Yonge-Dundas Square stood empty. Normally tens of thousands of Torontonians and visitors pass through or by it every day. Nearby, boarded-up stores lined the street--even H&M’s flagship Eaton Centre shop. But its massive bright sign, 30 feet high and 80 feet long, still shone, promoting the latest fashions: cheap and cheerful clothing that goes the way of the dumpster as soon as the next collection comes out in a few weeks’ time.
Hot Dog carts attracted a handful of clients a day instead of the usual line-ups of workers hungry for affordable street meat lunch. Soon they closed up entirely.
Stepping out the front door--whether at my office or at home-- felt like a challenge. Would I get the virus? Would I learn of someone else getting COVID19, and worse, dying of it? What else would be removed from my life?
But when I did venture out, it was exciting to see people walking. Real humans. All of a sudden, people went walking in their own neighbourhood because there was nothing else to do. Even strangers gave and received a hearty hello and a big smile. We saw neighbours we had never laid eyes on before--and as dog owners we know a lot of the locals, what with the three-times-a-day ritual.
Walking was a joy. Even on main streets all you could hear was birdsong. The sky looked brighter and crisper. No more car and factory pollution to create a haze.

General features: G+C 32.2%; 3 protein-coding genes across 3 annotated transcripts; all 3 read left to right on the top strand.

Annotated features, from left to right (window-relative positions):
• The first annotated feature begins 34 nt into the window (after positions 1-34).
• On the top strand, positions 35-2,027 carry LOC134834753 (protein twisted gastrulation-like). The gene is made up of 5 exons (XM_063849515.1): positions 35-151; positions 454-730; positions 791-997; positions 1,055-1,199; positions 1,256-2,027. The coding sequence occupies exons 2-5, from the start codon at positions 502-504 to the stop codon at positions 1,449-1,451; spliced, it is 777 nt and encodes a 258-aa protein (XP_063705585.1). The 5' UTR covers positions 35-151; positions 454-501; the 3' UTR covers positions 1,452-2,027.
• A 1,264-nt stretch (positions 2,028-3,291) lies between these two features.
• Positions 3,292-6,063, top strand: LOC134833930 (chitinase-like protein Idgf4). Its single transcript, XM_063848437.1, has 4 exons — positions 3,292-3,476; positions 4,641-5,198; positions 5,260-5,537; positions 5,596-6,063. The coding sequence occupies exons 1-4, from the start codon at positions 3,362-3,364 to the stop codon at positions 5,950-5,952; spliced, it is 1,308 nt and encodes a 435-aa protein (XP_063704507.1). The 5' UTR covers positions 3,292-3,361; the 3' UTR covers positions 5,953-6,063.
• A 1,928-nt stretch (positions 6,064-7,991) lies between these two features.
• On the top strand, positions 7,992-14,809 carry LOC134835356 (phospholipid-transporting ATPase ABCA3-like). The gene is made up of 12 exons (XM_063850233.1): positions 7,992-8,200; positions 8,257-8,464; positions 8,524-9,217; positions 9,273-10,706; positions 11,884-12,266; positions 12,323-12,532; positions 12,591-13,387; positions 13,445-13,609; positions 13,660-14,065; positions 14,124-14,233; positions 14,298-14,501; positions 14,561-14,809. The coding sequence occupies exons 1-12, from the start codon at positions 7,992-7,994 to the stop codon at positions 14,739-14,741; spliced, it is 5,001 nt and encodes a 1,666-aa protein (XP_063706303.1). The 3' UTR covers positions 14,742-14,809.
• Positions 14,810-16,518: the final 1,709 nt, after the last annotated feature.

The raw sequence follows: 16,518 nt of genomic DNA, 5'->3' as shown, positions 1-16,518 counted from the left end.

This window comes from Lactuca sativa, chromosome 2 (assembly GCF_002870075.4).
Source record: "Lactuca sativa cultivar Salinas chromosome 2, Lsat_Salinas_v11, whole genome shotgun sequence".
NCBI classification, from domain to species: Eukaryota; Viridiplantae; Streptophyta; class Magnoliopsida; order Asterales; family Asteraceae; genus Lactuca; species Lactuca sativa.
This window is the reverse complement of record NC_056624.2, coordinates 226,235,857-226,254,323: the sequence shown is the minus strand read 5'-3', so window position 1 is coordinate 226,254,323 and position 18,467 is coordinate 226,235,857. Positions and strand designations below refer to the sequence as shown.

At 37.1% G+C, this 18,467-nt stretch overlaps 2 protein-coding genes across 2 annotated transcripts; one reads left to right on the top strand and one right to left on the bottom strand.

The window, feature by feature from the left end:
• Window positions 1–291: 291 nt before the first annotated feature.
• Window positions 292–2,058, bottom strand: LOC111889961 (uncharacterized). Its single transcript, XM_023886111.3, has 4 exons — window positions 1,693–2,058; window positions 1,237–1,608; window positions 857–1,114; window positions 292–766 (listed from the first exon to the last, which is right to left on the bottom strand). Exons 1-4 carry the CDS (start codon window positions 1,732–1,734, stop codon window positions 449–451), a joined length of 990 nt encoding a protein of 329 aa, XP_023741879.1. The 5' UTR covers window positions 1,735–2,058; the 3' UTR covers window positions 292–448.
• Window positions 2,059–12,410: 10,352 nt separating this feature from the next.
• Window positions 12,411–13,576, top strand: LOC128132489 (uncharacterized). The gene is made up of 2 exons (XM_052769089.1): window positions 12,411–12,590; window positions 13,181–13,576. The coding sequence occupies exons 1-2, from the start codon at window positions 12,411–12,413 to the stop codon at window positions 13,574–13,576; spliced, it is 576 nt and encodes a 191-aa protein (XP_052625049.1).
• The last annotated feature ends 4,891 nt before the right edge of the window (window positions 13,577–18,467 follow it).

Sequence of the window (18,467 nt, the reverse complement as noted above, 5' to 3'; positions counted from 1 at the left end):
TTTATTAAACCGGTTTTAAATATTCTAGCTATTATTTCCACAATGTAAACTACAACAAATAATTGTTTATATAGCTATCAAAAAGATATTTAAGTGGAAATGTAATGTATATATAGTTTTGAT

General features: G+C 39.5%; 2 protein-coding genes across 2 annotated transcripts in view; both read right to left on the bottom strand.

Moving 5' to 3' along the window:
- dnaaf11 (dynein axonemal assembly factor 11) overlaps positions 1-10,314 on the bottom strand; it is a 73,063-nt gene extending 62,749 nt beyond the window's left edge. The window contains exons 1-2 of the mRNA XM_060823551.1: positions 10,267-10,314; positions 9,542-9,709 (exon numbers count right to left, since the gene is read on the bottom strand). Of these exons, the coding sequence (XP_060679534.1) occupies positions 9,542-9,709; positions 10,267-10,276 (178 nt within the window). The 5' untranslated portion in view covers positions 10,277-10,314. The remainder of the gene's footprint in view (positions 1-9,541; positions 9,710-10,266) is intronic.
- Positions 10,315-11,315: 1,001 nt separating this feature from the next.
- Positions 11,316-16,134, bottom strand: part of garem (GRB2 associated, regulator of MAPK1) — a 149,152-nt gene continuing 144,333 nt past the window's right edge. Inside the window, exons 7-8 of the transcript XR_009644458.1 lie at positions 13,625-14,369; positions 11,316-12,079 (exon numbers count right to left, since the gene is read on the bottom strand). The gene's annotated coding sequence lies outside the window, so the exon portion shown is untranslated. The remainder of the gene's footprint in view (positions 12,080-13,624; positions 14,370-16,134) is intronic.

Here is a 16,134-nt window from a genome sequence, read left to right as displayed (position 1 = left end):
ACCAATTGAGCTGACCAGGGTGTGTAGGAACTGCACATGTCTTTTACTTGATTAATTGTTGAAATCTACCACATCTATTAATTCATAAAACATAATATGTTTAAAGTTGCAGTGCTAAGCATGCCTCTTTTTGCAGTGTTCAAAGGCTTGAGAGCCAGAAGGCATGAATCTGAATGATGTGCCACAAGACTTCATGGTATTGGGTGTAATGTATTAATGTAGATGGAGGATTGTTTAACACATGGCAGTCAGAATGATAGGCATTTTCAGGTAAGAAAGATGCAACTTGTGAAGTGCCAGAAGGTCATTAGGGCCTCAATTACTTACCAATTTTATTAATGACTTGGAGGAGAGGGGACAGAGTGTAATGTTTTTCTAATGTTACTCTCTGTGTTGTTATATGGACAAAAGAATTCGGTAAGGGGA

Our neighbours became even more important in the day-to-day than family members who lived elsewhere. Neighbours you could see and talk to face-to-face, but family that lived away we now visited only by video chat.
Birthdays were now organized by group emails encouraging people on our street to celebrate kids birthdays by displaying signs on the street. Grandparents visited their grandkids from the car while the parents held back the offspring at a distance. The width of the sidewalk now took on epidemic importance.
Forget about restaurant dining. Takeout meals had now become the celebrated luxury of our week, no longer a casual fix for a too-busy day, so they needed to be good.
Kids now had parents at their disposal. No school, no day care, no after-school programming and no weekend sports. Just the parents and how inventive they could be. The "I'm bored" statement quickly became the anthem for legions of children who couldn't play with their friends, let alone burn off their energy on the cordoned-off local park equipment.
Three million Torontonians locked away for weeks on end and struggling to figure it all out. What does it mean for them, their financial viability, their physical freedom, their sense of self.
When I talked with friends and clients, many strenuously questioned the wisdom of the lockdown. This from people who didn't know anyone who had got sick from COVID19. Maybe it's being overplayed, they suggested.
But I know people who got sick. Desperately sick. Confined to bed for 8 weeks sick. A lot worse than the flu many people tried to compare COVID 19 to.
It has challenged me. I still struggle with missing the joy of a meal in a restaurant. To sit down, be served, be entertained and have someone clean up after you. And sometimes it hits me that I have so much privilege. Not just as a white male. But, after a lifetime of complete freedom to do what I want, when I want; this pandemic has humbled me.